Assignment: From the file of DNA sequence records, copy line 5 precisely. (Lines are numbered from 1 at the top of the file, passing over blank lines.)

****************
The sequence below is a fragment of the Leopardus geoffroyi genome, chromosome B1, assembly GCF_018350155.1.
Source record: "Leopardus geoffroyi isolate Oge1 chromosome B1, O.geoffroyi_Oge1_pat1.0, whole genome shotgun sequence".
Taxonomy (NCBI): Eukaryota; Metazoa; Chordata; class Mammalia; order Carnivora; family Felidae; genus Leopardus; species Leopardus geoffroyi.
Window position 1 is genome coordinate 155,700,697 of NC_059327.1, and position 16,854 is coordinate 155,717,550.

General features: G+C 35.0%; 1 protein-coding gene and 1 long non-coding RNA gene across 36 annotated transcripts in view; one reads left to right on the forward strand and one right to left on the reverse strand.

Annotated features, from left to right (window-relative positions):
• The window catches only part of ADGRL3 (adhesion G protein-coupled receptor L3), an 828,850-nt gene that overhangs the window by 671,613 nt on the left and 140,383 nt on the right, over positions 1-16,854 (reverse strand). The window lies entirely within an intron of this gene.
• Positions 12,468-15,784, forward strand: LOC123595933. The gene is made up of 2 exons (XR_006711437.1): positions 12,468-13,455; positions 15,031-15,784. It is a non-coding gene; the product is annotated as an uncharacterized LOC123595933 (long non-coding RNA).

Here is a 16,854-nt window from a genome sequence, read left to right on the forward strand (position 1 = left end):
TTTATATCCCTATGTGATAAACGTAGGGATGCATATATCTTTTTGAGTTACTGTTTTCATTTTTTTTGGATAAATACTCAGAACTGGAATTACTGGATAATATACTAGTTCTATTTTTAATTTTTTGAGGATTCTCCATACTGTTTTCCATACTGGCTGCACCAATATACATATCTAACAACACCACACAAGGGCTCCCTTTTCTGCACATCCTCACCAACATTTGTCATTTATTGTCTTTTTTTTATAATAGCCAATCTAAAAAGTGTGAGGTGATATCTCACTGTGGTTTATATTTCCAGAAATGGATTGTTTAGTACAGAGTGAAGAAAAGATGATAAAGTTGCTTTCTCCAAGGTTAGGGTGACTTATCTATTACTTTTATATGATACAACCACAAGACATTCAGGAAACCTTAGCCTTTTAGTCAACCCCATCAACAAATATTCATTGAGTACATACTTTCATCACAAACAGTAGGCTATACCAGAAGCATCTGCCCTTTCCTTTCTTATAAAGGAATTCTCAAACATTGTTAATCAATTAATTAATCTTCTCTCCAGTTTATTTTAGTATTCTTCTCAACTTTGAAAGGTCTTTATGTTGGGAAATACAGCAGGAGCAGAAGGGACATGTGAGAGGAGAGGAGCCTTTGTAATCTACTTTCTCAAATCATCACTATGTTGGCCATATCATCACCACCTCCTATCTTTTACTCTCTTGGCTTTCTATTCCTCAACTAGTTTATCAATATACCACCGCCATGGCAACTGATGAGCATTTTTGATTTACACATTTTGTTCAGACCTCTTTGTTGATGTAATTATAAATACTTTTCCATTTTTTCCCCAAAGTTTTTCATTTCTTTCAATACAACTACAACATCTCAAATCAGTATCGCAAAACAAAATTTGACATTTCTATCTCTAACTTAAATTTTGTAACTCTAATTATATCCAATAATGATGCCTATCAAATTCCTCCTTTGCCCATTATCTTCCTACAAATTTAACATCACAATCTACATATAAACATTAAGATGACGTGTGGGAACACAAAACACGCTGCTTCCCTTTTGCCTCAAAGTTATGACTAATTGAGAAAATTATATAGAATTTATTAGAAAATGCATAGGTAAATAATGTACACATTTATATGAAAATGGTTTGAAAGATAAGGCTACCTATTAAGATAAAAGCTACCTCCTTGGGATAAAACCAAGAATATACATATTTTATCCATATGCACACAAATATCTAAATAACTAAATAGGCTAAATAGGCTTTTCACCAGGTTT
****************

General features: G+C 35.0%; 1 protein-coding gene and 1 long non-coding RNA gene across 36 annotated transcripts in view; one reads left to right on the forward strand and one right to left on the reverse strand.